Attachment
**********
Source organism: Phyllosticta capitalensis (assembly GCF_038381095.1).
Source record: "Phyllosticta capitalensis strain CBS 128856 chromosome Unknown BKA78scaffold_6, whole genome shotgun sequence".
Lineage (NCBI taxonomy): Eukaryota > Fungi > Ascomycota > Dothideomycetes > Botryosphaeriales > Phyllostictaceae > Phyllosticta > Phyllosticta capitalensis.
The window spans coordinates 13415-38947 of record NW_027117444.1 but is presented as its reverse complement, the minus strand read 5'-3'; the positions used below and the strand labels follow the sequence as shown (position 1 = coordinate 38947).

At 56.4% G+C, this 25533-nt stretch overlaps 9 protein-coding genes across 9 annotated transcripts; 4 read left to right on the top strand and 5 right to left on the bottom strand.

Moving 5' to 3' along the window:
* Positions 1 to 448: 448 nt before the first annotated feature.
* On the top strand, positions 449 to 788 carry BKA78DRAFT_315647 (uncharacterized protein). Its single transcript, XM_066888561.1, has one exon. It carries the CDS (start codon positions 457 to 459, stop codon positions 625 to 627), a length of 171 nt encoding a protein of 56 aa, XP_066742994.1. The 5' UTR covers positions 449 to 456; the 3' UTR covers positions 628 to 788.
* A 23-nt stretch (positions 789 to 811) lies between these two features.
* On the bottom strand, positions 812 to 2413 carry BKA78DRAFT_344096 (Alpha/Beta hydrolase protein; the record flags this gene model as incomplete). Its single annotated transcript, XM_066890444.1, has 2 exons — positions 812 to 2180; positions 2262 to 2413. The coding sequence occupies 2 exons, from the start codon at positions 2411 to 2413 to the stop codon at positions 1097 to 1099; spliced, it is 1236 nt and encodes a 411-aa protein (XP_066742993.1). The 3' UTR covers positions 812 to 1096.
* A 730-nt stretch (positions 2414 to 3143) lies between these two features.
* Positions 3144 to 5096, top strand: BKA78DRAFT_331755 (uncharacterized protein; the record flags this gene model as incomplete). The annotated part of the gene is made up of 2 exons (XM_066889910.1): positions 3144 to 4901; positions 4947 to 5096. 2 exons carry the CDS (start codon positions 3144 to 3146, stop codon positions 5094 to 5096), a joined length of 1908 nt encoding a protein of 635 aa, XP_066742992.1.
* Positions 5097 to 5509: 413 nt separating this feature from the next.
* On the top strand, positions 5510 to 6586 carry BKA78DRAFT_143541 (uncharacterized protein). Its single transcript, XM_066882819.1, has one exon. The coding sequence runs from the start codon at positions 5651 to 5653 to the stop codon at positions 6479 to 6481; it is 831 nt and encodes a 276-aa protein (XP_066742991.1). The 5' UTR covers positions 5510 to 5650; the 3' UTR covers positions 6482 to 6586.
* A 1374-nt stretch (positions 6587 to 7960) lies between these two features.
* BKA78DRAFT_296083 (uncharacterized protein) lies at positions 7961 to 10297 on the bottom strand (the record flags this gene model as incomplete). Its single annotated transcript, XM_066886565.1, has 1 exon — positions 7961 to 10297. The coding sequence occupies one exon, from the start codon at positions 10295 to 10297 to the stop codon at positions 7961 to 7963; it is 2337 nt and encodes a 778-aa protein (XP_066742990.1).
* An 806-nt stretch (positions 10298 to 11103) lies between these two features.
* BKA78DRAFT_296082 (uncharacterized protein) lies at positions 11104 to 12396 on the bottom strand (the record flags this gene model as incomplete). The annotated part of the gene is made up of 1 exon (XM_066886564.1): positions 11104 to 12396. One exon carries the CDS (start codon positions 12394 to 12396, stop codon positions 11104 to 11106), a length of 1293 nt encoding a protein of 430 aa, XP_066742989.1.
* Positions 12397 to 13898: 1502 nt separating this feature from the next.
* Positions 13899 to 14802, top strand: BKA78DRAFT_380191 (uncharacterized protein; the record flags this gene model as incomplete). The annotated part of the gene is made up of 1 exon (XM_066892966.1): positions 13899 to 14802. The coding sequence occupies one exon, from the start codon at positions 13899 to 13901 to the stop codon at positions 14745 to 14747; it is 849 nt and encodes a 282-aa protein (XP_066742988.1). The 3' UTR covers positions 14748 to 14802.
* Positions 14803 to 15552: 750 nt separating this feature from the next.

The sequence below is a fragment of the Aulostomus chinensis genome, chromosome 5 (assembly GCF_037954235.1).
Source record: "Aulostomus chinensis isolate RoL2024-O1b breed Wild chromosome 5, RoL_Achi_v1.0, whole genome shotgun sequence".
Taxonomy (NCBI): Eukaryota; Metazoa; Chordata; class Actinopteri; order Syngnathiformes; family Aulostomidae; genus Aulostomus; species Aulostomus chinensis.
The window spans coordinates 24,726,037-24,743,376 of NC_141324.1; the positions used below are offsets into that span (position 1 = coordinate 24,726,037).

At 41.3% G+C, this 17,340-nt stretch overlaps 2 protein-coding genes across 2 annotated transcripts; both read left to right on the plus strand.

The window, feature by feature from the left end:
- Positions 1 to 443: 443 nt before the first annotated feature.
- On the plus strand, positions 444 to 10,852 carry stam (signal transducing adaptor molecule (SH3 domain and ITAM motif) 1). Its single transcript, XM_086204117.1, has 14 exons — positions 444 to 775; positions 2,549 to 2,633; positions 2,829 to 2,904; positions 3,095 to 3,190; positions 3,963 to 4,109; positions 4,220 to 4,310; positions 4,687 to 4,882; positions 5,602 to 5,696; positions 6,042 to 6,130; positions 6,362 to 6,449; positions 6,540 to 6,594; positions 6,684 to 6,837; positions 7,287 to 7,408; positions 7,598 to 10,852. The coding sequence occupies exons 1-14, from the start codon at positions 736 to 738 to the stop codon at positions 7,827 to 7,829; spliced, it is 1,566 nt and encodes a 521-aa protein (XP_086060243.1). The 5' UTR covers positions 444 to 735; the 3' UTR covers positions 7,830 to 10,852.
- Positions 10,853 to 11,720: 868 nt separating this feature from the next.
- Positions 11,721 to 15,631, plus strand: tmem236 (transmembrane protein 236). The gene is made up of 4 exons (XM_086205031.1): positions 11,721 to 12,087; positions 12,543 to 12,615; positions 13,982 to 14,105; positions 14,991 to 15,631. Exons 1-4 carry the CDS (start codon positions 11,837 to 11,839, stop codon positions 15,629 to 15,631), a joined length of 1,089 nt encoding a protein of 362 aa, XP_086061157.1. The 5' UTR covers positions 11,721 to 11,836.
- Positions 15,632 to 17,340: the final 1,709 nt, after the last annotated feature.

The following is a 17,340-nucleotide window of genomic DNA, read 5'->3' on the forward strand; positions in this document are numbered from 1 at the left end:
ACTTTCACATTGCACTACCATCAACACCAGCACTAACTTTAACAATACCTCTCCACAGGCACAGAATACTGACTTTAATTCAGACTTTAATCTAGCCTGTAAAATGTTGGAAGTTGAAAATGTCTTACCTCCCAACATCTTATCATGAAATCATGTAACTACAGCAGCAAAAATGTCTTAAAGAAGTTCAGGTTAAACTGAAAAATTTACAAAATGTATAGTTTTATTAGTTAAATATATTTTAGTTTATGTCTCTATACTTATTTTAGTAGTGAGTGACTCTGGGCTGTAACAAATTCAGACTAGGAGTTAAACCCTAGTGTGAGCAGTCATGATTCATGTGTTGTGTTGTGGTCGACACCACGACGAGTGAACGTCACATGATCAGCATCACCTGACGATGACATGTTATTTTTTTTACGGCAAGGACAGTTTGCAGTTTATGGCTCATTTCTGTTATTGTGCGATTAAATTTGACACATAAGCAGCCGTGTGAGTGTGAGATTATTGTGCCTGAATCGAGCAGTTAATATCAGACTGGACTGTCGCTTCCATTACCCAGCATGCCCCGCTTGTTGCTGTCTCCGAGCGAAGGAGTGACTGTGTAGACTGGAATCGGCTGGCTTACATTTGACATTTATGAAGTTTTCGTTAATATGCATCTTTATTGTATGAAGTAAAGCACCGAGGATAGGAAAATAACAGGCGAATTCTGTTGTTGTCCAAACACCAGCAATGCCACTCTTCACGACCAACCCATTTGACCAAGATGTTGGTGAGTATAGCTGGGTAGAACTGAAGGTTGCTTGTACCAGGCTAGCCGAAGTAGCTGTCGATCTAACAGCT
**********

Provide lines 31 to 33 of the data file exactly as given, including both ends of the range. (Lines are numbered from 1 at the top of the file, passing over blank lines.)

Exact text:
- Positions 11,721 to 15,631, plus strand: tmem236 (transmembrane protein 236). The gene is made up of 4 exons (XM_086205031.1): positions 11,721 to 12,087; positions 12,543 to 12,615; positions 13,982 to 14,105; positions 14,991 to 15,631. Exons 1-4 carry the CDS (start codon positions 11,837 to 11,839, stop codon positions 15,629 to 15,631), a joined length of 1,089 nt encoding a protein of 362 aa, XP_086061157.1. The 5' UTR covers positions 11,721 to 11,836.
- Positions 15,632 to 17,340: the final 1,709 nt, after the last annotated feature.

The following is a 17,340-nucleotide window of genomic DNA, read 5'->3' on the forward strand; positions in this document are numbered from 1 at the left end: